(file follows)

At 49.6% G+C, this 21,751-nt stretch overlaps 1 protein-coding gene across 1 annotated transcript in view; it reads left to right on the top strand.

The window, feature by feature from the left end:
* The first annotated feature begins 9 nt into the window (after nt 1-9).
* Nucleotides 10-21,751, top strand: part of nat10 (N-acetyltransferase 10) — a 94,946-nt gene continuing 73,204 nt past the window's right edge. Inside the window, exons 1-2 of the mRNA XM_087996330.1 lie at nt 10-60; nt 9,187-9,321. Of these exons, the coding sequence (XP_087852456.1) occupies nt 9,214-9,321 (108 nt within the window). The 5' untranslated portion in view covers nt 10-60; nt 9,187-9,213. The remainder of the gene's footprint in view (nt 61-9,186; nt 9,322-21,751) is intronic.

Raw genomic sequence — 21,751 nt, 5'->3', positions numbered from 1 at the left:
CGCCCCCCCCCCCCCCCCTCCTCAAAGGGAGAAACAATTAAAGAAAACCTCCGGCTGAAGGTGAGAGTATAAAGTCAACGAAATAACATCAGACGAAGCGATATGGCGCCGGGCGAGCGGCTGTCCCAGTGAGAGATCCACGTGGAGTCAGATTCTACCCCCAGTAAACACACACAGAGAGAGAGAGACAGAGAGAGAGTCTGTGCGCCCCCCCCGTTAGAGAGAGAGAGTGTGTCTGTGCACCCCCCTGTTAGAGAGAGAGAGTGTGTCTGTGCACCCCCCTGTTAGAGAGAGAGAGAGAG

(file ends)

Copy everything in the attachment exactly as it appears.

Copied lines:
At 49.6% G+C, this 21,751-nt stretch overlaps 1 protein-coding gene across 1 annotated transcript in view; it reads left to right on the top strand.

The window, feature by feature from the left end:
* The first annotated feature begins 9 nt into the window (after nt 1-9).
* Nucleotides 10-21,751, top strand: part of nat10 (N-acetyltransferase 10) — a 94,946-nt gene continuing 73,204 nt past the window's right edge. Inside the window, exons 1-2 of the mRNA XM_087996330.1 lie at nt 10-60; nt 9,187-9,321. Of these exons, the coding sequence (XP_087852456.1) occupies nt 9,214-9,321 (108 nt within the window). The 5' untranslated portion in view covers nt 10-60; nt 9,187-9,213. The remainder of the gene's footprint in view (nt 61-9,186; nt 9,322-21,751) is intronic.

Raw genomic sequence — 21,751 nt, 5'->3', positions numbered from 1 at the left:
CGCCCCCCCCCCCCCCCCTCCTCAAAGGGAGAAACAATTAAAGAAAACCTCCGGCTGAAGGTGAGAGTATAAAGTCAACGAAATAACATCAGACGAAGCGATATGGCGCCGGGCGAGCGGCTGTCCCAGTGAGAGATCCACGTGGAGTCAGATTCTACCCCCAGTAAACACACACAGAGAGAGAGAGACAGAGAGAGAGTCTGTGCGCCCCCCCCGTTAGAGAGAGAGAGTGTGTCTGTGCACCCCCCTGTTAGAGAGAGAGAGTGTGTCTGTGCACCCCCCTGTTAGAGAGAGAGAGAGAG